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A Review of Warhammer: Curse of the Necrarch

A Review of Warhammer: Curse of the Necrarch

curse-necrarchCurse of the Necrarch
Steven Savile
BL Publishing (410 pages, $7.99, 2008)
Reviewed by Bill Ward

The world of Warhammer Fantasy borrows heavily from many sources, everything from Tolkienesque dwarves and Da Vinci-inspired machines, to Moorcockian chaos creatures, a Renaissance-era Holy Roman Empire, and monsters straight out of Dungeons & Dragons. But, maybe because it’s been around for so long or because it’s been so successfully added to over the years, the Warhammer world blends all these outwardly derivative elements into a setting that works very well — both as the backdrop for their fantasy game and as a surprisingly rich source of sword & sorcery and heroic adventure style dark fantasy fiction.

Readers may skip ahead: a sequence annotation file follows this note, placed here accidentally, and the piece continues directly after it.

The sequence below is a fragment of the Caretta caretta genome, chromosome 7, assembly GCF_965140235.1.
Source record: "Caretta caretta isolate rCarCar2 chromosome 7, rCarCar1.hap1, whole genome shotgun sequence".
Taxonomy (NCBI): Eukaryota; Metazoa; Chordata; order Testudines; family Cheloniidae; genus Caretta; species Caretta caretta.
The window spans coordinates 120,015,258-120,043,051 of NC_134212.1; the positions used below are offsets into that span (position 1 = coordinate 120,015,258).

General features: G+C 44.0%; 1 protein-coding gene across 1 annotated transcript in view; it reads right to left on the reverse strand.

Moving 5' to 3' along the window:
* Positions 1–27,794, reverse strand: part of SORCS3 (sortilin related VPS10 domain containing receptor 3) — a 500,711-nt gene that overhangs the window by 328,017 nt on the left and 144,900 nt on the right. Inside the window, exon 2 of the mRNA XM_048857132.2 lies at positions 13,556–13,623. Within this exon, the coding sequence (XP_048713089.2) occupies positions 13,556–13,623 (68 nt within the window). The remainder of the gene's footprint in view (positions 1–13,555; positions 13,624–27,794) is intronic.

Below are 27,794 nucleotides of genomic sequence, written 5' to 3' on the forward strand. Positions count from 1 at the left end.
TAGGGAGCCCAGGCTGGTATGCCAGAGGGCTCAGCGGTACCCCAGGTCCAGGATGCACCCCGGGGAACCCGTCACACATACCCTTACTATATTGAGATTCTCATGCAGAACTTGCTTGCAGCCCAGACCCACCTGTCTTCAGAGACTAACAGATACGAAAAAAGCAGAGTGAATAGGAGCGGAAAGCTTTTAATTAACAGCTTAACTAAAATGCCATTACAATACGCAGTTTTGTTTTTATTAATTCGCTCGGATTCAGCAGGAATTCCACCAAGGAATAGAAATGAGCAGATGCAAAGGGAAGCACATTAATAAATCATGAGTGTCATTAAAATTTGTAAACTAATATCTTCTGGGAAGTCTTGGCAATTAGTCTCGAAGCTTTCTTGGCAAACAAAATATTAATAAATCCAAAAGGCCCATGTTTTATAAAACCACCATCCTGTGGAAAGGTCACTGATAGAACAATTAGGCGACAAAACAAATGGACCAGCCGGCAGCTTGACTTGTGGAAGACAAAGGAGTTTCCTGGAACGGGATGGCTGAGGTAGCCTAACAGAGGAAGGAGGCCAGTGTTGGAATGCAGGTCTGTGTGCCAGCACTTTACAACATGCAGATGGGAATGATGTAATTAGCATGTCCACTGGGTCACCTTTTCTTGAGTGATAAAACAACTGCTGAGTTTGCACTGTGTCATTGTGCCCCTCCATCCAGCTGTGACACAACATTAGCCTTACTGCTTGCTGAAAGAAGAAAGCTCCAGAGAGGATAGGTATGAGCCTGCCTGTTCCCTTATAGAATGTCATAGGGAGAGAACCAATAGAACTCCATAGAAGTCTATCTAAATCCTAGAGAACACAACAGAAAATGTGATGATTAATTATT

Steven Savile is one of the most skilled writers working in the Warhammer stables, and showcases his abilities nicely. Savile is primarily a horror writer, and his Warhammer fiction is imbued with a healthy dose of the morbid and the dreadful without ever forsaking the golden rule of Warhammer fiction – namely, putting the action first. Curse of the Necrarch is a standalone novel, but it matches nicely with Savile’s other Warhammer books in that its all about vampires and their undead minions.

But these vampires are not Bela Lugosi in a tuxedo, nor are they the sexy-chic goths of today’s urban fantasy. Instead they are withered, rotting, monstrous things, more akin to Murnau’s Nosferatu than Rice’s Lestat. Curse of the Necrarch opens with a confrontation with one such powerful Necrarch vampire, as Felix Metzger, hereditary Lord of Kastell Metz, meets his doom while defending his lands from an invading force of undead.

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